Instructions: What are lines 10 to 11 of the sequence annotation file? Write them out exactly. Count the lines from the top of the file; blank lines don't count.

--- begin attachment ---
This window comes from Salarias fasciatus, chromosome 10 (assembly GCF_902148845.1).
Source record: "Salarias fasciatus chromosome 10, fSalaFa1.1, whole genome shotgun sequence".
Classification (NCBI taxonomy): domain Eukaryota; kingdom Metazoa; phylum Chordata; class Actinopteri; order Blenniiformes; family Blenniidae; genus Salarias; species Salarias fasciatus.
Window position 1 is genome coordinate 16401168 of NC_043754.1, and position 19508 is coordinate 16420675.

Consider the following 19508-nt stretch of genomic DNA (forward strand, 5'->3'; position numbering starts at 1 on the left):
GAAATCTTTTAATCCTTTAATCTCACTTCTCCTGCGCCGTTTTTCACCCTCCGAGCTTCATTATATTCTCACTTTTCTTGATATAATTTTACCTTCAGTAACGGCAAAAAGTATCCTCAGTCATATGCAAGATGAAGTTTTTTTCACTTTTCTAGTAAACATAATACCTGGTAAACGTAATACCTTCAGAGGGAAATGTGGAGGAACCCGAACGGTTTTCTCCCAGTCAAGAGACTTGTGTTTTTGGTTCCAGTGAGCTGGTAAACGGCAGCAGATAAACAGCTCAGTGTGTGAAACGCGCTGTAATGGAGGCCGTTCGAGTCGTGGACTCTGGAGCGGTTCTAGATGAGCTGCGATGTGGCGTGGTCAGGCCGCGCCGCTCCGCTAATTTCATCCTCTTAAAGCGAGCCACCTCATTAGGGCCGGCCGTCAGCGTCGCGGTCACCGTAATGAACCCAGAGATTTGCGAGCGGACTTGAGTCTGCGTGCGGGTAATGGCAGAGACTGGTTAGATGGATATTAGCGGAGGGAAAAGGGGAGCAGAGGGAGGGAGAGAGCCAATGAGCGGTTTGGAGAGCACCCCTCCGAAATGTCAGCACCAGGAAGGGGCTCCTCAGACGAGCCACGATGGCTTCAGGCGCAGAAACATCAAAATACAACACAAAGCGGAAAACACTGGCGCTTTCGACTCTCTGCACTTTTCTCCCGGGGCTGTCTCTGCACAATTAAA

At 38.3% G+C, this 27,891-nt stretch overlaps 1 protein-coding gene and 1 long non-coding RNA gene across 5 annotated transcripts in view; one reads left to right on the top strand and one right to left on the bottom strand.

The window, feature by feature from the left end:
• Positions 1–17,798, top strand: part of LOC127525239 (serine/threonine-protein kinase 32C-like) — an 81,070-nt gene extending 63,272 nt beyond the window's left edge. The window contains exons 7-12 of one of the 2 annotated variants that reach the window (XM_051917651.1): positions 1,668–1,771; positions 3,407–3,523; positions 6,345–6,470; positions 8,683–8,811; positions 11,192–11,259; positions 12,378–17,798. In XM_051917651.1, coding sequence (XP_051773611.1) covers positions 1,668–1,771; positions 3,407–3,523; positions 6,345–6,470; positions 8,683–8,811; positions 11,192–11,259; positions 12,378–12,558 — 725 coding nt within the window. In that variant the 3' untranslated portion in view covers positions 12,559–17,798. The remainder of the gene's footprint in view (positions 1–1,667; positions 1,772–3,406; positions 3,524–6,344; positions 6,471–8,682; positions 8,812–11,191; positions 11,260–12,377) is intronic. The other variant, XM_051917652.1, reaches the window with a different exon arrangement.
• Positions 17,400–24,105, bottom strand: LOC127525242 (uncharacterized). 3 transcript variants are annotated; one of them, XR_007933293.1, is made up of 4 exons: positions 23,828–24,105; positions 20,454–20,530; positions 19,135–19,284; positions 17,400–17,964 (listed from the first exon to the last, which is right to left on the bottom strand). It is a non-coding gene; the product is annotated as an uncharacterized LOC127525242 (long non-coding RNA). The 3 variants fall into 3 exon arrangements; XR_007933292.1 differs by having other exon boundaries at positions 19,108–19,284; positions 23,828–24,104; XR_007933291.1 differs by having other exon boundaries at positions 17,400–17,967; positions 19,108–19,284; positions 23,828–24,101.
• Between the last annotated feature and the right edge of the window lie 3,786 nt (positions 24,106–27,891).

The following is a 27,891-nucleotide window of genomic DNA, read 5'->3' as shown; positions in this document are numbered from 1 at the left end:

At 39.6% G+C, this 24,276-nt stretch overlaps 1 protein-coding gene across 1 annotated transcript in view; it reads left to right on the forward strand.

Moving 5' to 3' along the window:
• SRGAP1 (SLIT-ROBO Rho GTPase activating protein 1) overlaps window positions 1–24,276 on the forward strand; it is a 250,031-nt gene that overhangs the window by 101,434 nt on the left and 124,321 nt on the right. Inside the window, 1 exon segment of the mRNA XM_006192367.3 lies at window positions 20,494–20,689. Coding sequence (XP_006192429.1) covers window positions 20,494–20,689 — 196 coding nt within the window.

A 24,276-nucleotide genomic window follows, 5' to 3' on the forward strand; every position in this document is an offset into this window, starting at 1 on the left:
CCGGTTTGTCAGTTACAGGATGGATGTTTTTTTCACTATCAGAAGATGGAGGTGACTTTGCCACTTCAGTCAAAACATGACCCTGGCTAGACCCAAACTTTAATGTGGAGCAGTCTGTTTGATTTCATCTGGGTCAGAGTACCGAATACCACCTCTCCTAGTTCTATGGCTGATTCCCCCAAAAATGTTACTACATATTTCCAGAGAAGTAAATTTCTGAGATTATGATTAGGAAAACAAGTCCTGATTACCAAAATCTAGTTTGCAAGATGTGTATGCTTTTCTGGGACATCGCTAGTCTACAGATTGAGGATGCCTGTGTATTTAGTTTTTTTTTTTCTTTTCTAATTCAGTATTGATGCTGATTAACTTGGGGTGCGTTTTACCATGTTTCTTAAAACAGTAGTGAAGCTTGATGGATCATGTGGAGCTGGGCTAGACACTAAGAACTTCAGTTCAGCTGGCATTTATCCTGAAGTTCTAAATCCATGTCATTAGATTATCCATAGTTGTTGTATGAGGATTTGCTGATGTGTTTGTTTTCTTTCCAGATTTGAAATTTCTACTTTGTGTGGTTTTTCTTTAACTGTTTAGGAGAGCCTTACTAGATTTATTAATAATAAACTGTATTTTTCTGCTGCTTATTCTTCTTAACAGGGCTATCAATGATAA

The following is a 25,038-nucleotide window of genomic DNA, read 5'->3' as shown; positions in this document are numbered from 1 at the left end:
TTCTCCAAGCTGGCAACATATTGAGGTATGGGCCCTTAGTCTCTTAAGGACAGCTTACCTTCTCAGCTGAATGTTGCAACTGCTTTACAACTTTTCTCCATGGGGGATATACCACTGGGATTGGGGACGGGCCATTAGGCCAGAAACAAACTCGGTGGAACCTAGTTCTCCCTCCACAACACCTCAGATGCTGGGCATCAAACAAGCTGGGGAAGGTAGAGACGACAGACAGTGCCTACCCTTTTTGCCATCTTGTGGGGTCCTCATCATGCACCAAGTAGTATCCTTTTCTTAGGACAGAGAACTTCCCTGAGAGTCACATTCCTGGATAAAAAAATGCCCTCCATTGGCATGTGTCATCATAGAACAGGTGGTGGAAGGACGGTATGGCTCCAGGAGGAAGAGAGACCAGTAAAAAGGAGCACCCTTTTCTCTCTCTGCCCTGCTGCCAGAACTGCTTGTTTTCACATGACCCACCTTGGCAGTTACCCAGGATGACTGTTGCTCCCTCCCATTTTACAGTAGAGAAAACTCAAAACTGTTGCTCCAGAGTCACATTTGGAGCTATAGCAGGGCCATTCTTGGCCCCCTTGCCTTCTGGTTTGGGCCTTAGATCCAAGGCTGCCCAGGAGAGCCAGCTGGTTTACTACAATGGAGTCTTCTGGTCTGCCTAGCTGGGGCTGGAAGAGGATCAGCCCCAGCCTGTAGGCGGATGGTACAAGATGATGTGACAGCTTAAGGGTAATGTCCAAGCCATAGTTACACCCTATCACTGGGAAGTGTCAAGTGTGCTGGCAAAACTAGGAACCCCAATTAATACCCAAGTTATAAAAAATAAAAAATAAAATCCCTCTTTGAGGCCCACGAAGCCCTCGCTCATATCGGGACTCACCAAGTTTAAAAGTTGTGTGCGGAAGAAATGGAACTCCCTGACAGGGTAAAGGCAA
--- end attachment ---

• Positions 17,400–24,105, bottom strand: LOC127525242 (uncharacterized). 3 transcript variants are annotated; one of them, XR_007933293.1, is made up of 4 exons: positions 23,828–24,105; positions 20,454–20,530; positions 19,135–19,284; positions 17,400–17,964 (listed from the first exon to the last, which is right to left on the bottom strand). It is a non-coding gene; the product is annotated as an uncharacterized LOC127525242 (long non-coding RNA). The 3 variants fall into 3 exon arrangements; XR_007933292.1 differs by having other exon boundaries at positions 19,108–19,284; positions 23,828–24,104; XR_007933291.1 differs by having other exon boundaries at positions 17,400–17,967; positions 19,108–19,284; positions 23,828–24,101.
• Between the last annotated feature and the right edge of the window lie 3,786 nt (positions 24,106–27,891).